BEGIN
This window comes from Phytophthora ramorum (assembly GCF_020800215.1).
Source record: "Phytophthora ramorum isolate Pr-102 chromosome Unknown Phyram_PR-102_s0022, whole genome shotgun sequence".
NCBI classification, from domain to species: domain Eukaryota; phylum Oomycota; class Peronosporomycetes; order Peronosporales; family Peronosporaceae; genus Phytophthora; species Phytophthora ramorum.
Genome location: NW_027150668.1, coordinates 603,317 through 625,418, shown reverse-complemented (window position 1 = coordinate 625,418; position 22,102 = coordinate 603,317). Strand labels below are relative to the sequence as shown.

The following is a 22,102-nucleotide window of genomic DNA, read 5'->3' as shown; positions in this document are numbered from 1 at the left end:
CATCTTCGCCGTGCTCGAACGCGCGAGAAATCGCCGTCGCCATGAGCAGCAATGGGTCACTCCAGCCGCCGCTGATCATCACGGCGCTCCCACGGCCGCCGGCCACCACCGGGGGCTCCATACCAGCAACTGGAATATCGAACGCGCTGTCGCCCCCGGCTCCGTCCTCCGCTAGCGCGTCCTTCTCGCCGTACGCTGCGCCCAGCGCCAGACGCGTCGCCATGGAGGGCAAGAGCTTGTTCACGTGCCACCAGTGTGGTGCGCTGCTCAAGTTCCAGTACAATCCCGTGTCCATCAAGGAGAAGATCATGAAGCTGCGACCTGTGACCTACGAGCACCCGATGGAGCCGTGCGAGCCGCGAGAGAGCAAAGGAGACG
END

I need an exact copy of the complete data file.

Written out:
This window comes from Phytophthora ramorum (assembly GCF_020800215.1).
Source record: "Phytophthora ramorum isolate Pr-102 chromosome Unknown Phyram_PR-102_s0022, whole genome shotgun sequence".
NCBI classification, from domain to species: domain Eukaryota; phylum Oomycota; class Peronosporomycetes; order Peronosporales; family Peronosporaceae; genus Phytophthora; species Phytophthora ramorum.
Genome location: NW_027150668.1, coordinates 603,317 through 625,418, shown reverse-complemented (window position 1 = coordinate 625,418; position 22,102 = coordinate 603,317). Strand labels below are relative to the sequence as shown.

The following is a 22,102-nucleotide window of genomic DNA, read 5'->3' as shown; positions in this document are numbered from 1 at the left end:
CATCTTCGCCGTGCTCGAACGCGCGAGAAATCGCCGTCGCCATGAGCAGCAATGGGTCACTCCAGCCGCCGCTGATCATCACGGCGCTCCCACGGCCGCCGGCCACCACCGGGGGCTCCATACCAGCAACTGGAATATCGAACGCGCTGTCGCCCCCGGCTCCGTCCTCCGCTAGCGCGTCCTTCTCGCCGTACGCTGCGCCCAGCGCCAGACGCGTCGCCATGGAGGGCAAGAGCTTGTTCACGTGCCACCAGTGTGGTGCGCTGCTCAAGTTCCAGTACAATCCCGTGTCCATCAAGGAGAAGATCATGAAGCTGCGACCTGTGACCTACGAGCACCCGATGGAGCCGTGCGAGCCGCGAGAGAGCAAAGGAGACG